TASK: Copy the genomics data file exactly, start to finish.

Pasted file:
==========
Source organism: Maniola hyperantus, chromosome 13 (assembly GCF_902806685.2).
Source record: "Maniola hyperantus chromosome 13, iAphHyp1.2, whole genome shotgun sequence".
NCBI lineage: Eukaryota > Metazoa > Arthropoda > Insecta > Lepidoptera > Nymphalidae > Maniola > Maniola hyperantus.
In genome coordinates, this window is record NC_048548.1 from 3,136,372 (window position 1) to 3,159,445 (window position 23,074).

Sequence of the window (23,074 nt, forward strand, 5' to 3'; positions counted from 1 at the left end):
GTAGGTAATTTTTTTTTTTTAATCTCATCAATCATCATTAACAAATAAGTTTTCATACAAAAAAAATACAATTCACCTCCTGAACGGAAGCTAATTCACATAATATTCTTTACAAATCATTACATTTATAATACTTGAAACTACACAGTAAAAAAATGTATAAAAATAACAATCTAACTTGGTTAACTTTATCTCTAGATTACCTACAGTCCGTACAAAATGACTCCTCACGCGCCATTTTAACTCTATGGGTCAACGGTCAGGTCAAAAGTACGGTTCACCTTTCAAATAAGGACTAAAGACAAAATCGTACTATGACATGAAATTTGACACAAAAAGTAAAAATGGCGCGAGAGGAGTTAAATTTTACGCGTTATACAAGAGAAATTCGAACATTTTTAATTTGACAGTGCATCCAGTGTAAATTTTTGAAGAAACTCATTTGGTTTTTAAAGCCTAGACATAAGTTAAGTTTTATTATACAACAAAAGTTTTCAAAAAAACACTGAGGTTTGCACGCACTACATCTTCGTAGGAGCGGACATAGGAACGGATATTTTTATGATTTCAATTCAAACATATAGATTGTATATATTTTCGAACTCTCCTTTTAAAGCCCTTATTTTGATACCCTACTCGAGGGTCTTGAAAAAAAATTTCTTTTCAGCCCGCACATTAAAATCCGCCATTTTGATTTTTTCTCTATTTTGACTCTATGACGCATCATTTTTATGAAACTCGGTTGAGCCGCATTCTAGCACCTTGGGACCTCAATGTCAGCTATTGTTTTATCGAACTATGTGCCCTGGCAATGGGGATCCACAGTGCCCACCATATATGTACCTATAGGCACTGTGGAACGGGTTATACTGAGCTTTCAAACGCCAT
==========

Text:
Source organism: Maniola hyperantus, chromosome 13 (assembly GCF_902806685.2).
Source record: "Maniola hyperantus chromosome 13, iAphHyp1.2, whole genome shotgun sequence".
NCBI lineage: Eukaryota > Metazoa > Arthropoda > Insecta > Lepidoptera > Nymphalidae > Maniola > Maniola hyperantus.
In genome coordinates, this window is record NC_048548.1 from 3,136,372 (window position 1) to 3,159,445 (window position 23,074).

Sequence of the window (23,074 nt, forward strand, 5' to 3'; positions counted from 1 at the left end):
GTAGGTAATTTTTTTTTTTTAATCTCATCAATCATCATTAACAAATAAGTTTTCATACAAAAAAAATACAATTCACCTCCTGAACGGAAGCTAATTCACATAATATTCTTTACAAATCATTACATTTATAATACTTGAAACTACACAGTAAAAAAATGTATAAAAATAACAATCTAACTTGGTTAACTTTATCTCTAGATTACCTACAGTCCGTACAAAATGACTCCTCACGCGCCATTTTAACTCTATGGGTCAACGGTCAGGTCAAAAGTACGGTTCACCTTTCAAATAAGGACTAAAGACAAAATCGTACTATGACATGAAATTTGACACAAAAAGTAAAAATGGCGCGAGAGGAGTTAAATTTTACGCGTTATACAAGAGAAATTCGAACATTTTTAATTTGACAGTGCATCCAGTGTAAATTTTTGAAGAAACTCATTTGGTTTTTAAAGCCTAGACATAAGTTAAGTTTTATTATACAACAAAAGTTTTCAAAAAAACACTGAGGTTTGCACGCACTACATCTTCGTAGGAGCGGACATAGGAACGGATATTTTTATGATTTCAATTCAAACATATAGATTGTATATATTTTCGAACTCTCCTTTTAAAGCCCTTATTTTGATACCCTACTCGAGGGTCTTGAAAAAAAATTTCTTTTCAGCCCGCACATTAAAATCCGCCATTTTGATTTTTTCTCTATTTTGACTCTATGACGCATCATTTTTATGAAACTCGGTTGAGCCGCATTCTAGCACCTTGGGACCTCAATGTCAGCTATTGTTTTATCGAACTATGTGCCCTGGCAATGGGGATCCACAGTGCCCACCATATATGTACCTATAGGCACTGTGGAACGGGTTATACTGAGCTTTCAAACGCCAT